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The last laugh (and there are plenty)

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Arthur Rowan grew tired of introducing himself and hearing the tongue-in-cheek reply "Oh, like Arthur, King of the Britains," a classic reference to the 1974 comedy Monty Python and the Holy Grail.

Rowan's the one laughing now as he rehearses for a national tour as King Arthur in Monty Python's Spamalot presented by the Valentine Theatre Oct. 13 at the larger capacity Stranahan Theater.

"I'm living the dream," Rowan said recently during a phone interview from a New York studio where he and the cast of Spamalot were rehearsing for the first leg of the national tour opening this weekend in Baltimore.

It's a crazy, hectic schedule performing in a different city every night -- "literally, from the East Coast to the West Coast and parts of Canada," he said. "It's definitely going to come with its share of challenges, but it's a chance to bring a bit of Broadway to places that might not have experienced it."

Spamalot opened on Broadway in March, 2005. It was nominated for several Tony Awards that year and won three: Best Musical, Best Direction of a Musical (Mike Nichols), and Best Actress in a Musical (Sara Ramirez). In addition, it won two 2005 Drama Desk Awards for Outstanding New Musical and Outstanding Lyrics. The show closed after 1,575 performances in Jan., 2009.

This national tour is directed by BT McNicholl, Nichols' assistant director on the Broadway production. Written by Eric Idle, Spamalot, is largely based on the movie -- a spoof satirizing the legend of King Arthur and the Knights of the Round Table.

"The musical keeps most of the best lines from the movie and adds a layer playfully satirizing Broadway musicals," Rowan said. "No one should feel like they should see the movie to have a wonderful time with the show."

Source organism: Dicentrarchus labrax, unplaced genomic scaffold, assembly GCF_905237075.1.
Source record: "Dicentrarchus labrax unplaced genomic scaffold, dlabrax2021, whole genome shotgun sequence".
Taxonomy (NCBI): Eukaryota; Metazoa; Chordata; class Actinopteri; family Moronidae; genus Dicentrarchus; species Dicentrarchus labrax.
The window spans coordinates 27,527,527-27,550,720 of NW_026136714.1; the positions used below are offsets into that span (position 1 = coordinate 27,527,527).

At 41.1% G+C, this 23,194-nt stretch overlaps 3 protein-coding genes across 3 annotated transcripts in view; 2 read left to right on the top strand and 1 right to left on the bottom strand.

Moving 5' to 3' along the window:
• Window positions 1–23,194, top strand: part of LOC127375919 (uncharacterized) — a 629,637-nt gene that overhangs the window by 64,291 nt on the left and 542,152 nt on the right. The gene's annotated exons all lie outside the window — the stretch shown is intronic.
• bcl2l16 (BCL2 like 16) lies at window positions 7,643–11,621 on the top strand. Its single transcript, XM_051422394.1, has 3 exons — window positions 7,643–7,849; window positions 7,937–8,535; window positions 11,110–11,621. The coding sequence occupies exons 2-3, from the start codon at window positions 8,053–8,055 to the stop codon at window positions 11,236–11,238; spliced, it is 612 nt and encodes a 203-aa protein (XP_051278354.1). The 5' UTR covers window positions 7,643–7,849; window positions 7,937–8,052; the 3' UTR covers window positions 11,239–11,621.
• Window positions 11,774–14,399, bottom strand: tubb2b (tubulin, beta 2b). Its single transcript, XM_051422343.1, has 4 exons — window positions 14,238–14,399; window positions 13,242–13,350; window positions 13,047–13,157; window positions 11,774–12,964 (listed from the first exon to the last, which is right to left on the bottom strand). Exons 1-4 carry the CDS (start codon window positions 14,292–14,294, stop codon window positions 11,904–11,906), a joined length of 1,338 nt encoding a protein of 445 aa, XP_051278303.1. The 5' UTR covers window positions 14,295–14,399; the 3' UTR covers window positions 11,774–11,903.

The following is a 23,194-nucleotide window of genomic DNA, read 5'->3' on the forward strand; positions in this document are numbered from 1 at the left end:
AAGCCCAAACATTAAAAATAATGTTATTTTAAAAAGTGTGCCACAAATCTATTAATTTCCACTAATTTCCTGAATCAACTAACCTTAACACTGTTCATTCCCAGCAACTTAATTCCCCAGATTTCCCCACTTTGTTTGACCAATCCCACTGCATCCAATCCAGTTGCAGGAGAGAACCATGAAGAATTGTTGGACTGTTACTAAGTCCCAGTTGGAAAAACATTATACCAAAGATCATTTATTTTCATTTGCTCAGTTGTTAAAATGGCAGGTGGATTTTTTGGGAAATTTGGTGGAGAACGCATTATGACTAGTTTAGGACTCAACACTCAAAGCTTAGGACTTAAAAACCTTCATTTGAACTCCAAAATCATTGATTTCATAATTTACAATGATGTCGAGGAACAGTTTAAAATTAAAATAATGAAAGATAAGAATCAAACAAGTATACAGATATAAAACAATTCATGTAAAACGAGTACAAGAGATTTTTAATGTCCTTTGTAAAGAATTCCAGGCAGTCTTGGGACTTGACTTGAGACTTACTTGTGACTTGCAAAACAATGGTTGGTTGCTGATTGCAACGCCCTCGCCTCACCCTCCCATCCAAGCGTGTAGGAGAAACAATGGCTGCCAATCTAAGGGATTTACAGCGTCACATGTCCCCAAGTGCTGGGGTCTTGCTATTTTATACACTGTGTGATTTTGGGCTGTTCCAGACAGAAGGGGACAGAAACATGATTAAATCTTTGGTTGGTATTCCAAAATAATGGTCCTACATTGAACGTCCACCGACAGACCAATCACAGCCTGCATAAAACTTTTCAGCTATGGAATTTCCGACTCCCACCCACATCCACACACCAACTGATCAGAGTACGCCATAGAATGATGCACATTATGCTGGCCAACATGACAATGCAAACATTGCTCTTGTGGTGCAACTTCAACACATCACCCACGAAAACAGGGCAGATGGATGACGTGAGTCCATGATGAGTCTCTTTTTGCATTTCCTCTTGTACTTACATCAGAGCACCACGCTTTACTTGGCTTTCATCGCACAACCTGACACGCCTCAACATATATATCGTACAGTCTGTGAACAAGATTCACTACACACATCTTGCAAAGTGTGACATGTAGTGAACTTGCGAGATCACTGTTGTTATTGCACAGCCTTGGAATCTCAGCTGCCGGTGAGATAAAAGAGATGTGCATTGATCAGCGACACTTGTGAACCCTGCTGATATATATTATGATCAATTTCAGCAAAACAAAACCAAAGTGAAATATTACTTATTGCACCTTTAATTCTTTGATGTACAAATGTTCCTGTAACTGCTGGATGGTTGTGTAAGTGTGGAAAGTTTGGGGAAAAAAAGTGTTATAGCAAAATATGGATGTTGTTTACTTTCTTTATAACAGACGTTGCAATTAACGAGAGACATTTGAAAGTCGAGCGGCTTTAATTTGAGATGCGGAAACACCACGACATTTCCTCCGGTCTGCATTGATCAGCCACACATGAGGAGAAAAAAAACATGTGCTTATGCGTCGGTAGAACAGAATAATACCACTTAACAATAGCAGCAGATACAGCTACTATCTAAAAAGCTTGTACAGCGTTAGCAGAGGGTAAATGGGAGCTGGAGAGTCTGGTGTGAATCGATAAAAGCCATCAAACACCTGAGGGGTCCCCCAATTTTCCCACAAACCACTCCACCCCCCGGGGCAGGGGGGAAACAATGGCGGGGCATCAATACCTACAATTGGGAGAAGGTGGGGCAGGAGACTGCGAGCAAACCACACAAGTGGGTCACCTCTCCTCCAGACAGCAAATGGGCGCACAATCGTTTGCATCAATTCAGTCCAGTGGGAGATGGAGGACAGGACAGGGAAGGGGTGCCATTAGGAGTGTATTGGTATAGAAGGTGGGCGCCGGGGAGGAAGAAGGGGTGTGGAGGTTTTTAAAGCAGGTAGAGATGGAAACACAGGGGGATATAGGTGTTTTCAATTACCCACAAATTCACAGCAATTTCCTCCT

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Rowan guarantees audiences will leave in a better mood than when they walked in the theater. "The plot does take some seemingly random twists and turns in order to get some good laughs in there."

Flying cows, flatulent Frenchmen, killer rabbits, and a chorus line of Laker girls -- sounds like some serious guffawing is on tap.

Rowan said he and the cast are having a great time rehearsing: "Monty Python and the Holy Grail is one of the absolute classics of comedy. We're tremendously inspired by it."

This is the veteran performer's first U.S. tour. He has performed in several Washington area theaters and in Virginia. His list of credits includes The Beast in Disney's Beauty and the Beast, Oberon in A Midsummer Night's Dream, and Octavius in Antony & Cleopatra.

Rowan spent four years working with the Pennsylvania Renaissance Faire as a performer, director, and fight choreographer before moving to New York in January. "I decided it was time to pick up and move to the Big Apple and make a go of it."

Within months he was cast as King Arthur. "It's something I am incredibly grateful for. I am delightfully excited and a little bit nervous," he said.

"Monty Python's Spamalot" includes some mature humor. It will be presented by the Valentine Theatre at 8 p.m. Oct. 13 at the Stranahan Theater, 4645 Heatherdowns Blvd.. Tickets prices range from $39 to $59. Information: 419-381-8851.

Contact Julie Njaim at jnjaim@theblade.com.

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